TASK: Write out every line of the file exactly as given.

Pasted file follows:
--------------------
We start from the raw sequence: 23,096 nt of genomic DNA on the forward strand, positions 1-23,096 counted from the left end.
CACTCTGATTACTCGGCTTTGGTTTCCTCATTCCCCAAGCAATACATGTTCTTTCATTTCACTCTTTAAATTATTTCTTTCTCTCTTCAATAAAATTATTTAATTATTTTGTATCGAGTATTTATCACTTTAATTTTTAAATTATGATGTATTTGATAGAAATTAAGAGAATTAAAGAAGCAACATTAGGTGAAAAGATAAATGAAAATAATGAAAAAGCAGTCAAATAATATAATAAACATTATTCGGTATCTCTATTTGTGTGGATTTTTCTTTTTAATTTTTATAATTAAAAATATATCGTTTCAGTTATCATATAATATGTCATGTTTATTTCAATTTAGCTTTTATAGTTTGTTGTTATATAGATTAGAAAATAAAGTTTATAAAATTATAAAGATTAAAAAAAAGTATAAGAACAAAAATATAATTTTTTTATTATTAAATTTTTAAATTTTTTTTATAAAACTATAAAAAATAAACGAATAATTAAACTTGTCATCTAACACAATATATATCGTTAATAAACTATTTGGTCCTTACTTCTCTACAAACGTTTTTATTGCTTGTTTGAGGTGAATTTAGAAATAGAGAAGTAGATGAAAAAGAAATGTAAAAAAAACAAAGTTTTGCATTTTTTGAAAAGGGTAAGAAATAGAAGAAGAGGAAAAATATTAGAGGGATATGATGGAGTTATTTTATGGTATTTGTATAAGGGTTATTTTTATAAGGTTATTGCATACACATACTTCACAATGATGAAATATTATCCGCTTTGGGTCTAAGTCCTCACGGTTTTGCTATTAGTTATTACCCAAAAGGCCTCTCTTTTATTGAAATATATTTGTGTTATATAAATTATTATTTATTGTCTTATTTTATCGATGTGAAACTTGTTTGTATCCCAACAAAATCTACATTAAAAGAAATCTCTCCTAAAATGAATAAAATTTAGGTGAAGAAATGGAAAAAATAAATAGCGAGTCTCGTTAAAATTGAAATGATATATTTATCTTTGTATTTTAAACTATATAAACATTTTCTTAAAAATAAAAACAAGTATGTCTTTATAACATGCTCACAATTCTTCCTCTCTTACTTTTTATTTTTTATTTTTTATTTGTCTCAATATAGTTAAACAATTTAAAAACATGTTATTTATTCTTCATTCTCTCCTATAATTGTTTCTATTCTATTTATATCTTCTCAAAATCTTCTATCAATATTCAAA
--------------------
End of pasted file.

We start from the raw sequence: 23,096 nt of genomic DNA on the forward strand, positions 1-23,096 counted from the left end.
CACTCTGATTACTCGGCTTTGGTTTCCTCATTCCCCAAGCAATACATGTTCTTTCATTTCACTCTTTAAATTATTTCTTTCTCTCTTCAATAAAATTATTTAATTATTTTGTATCGAGTATTTATCACTTTAATTTTTAAATTATGATGTATTTGATAGAAATTAAGAGAATTAAAGAAGCAACATTAGGTGAAAAGATAAATGAAAATAATGAAAAAGCAGTCAAATAATATAATAAACATTATTCGGTATCTCTATTTGTGTGGATTTTTCTTTTTAATTTTTATAATTAAAAATATATCGTTTCAGTTATCATATAATATGTCATGTTTATTTCAATTTAGCTTTTATAGTTTGTTGTTATATAGATTAGAAAATAAAGTTTATAAAATTATAAAGATTAAAAAAAAGTATAAGAACAAAAATATAATTTTTTTATTATTAAATTTTTAAATTTTTTTTATAAAACTATAAAAAATAAACGAATAATTAAACTTGTCATCTAACACAATATATATCGTTAATAAACTATTTGGTCCTTACTTCTCTACAAACGTTTTTATTGCTTGTTTGAGGTGAATTTAGAAATAGAGAAGTAGATGAAAAAGAAATGTAAAAAAAACAAAGTTTTGCATTTTTTGAAAAGGGTAAGAAATAGAAGAAGAGGAAAAATATTAGAGGGATATGATGGAGTTATTTTATGGTATTTGTATAAGGGTTATTTTTATAAGGTTATTGCATACACATACTTCACAATGATGAAATATTATCCGCTTTGGGTCTAAGTCCTCACGGTTTTGCTATTAGTTATTACCCAAAAGGCCTCTCTTTTATTGAAATATATTTGTGTTATATAAATTATTATTTATTGTCTTATTTTATCGATGTGAAACTTGTTTGTATCCCAACAAAATCTACATTAAAAGAAATCTCTCCTAAAATGAATAAAATTTAGGTGAAGAAATGGAAAAAATAAATAGCGAGTCTCGTTAAAATTGAAATGATATATTTATCTTTGTATTTTAAACTATATAAACATTTTCTTAAAAATAAAAACAAGTATGTCTTTATAACATGCTCACAATTCTTCCTCTCTTACTTTTTATTTTTTATTTTTTATTTGTCTCAATATAGTTAAACAATTTAAAAACATGTTATTTATTCTTCATTCTCTCCTATAATTGTTTCTATTCTATTTATATCTTCTCAAAATCTTCTATCAATATTCAAA